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Is it possible to do this ? Currently it is done like this :

<bean id="resource" class="org.springframework.context.support.ResourceBundleMessageSource">
    <property name="basenames">

protected MessageSource resource;

protected String getMessage(String code, Object[] object, Locale locale) {
    return resource.getMessage(code, object, locale);

Is there a way for it to be like getting properties via @Value annotation ?

<util:properties id="generals" location="classpath:portlet.properties" />

    public String langCodes;

Because having to call the method is usually fine, but for instance when unit testing, this is pain in ... ... Well in some cases, webdriver's PageObject pattern where objects don't have no initialization, this would be really helpful

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I also wonder why this feature doesn't exist, in 3.1 and possibly 3.2 there are no sings of this to be implemented. – lisak Jun 5 '11 at 23:54
Is: supported.lang.codes a key-value-pair of the property file, or should it be a programatic calculates value of all supported languages? – Ralph Jun 6 '11 at 10:24
It is just a key-value of property file. It is actually very convenient way of getting properties. I'd expect something like this from Spring regarding Localization...like @Localize("#{langCode['some.error.message]}") – lisak Jun 6 '11 at 10:28

I believe you mixed two concepts:

  • property files
  • message resource bundles

Property files contains properties (locale independent). In Spring they can be loaded for example via util:properties and can be used in @Value annotations.

But message resource bundles (which are bases on files that look like property files) are language dependend. In Spring you can load them via org.springframework.context.support.ResourceBundleMessageSource. But not inject in a String via @Value. You can not inject them because the @Value injection is done once per bean, the @Value will be evaluated once (most at start time), and the calculated value will be injected. But this is not what you normally need when you use Message Resource Bundles. Because then you need to evaluate the value every time the variable is used, depending on the language of an user.

But you can build it easely by your own!

The only things you need is this class:

import java.util.Locale;    
import javax.annotation.Resource;    
import org.springframework.beans.factory.annotation.Configurable;
import org.springframework.context.MessageSource;
import org.springframework.context.i18n.LocaleContextHolder;

public class MSG {

    private String key;

    @Resource(name = "messageSource")
    private MessageSource messageSource;

    public MSG(String key) {
        this.key = key;        

    public String value() {
        Locale locale = LocaleContextHolder.getLocale();                        
        return messageSource.getMessage(key, new Object[0], locale);

    public String toString() {
        return value();

Then you can use it in this way:

public class Demo {

    private MSG hallo;

    private MSG world;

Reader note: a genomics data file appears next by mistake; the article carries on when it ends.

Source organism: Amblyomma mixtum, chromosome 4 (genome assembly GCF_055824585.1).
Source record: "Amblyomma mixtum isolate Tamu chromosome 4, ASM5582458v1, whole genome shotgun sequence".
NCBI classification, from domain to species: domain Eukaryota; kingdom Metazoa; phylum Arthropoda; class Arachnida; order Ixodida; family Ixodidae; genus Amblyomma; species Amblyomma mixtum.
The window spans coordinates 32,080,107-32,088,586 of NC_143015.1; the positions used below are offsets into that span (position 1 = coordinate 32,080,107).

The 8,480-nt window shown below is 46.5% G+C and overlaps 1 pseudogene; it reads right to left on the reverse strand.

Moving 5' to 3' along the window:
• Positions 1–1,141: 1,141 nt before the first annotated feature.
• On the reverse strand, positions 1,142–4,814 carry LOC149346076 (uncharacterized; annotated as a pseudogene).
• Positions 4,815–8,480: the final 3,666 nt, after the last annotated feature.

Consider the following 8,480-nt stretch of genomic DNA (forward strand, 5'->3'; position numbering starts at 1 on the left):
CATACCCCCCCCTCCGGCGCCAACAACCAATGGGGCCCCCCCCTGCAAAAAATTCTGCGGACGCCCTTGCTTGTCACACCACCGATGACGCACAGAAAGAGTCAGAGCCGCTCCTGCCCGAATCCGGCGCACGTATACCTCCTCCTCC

public void demo(){
        System.out.println("demo: " + hello + " " + world);

To get it running, you need to enable <context:spring-configured /> to turn on AspectJ @Configurable support, and (That is importent) you need to instanciate the Ressouce Bundle Message Source in the same application context (for example in web apps you put the ReloadableResourceBundleMessageSource definition in most cases in the web app context, but this does not work in this case, because the MSG object is in the "normal" application context.

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Ralph, I didn't mixed up anything, I'm using both for 3 years. I just said that it would be convenient for Unit testing if Spring had it. I did this as Edgar said, I'm using BeanPostProcessor to populate the annotated fields from ResourceBundle. I think it's a nicer solution than using @Value annotation for this case. But thanks a lot for showing this use case of @Value annotation, I didn't know I could do that. – lisak Jun 6 '11 at 11:49
Ou I see, you were confused by "via @Value annotation" I didn't mean to use @Value annotations per se, I meant "via annotations" – lisak Jun 6 '11 at 11:53
up vote 4 down vote accepted

The point is that this is really useful only for Unit Testing. In real application, Locale is a runtime information that cannot be hardcoded in the annotation. Locale is decided based on Users locales in Runtime.

Btw you can easily implement this by yourself, something like :

public @interface Localize {

    String value();



public class CustomAnnotationBeanPostProcessor implements BeanPostProcessor {

    public Object postProcessAfterInitialization(Object bean, String beanName) {
        return bean;

    public Object postProcessBeforeInitialization(Object bean, String beanName) {
        Class clazz = bean.getClass();
        do {
            for (Field field : clazz.getDeclaredFields()) {
                if (field.isAnnotationPresent(Localize.class)) {
                    // get message from ResourceBundle and populate the field with it
            clazz = clazz.getSuperclass();
        } while (clazz != null);
        return bean;
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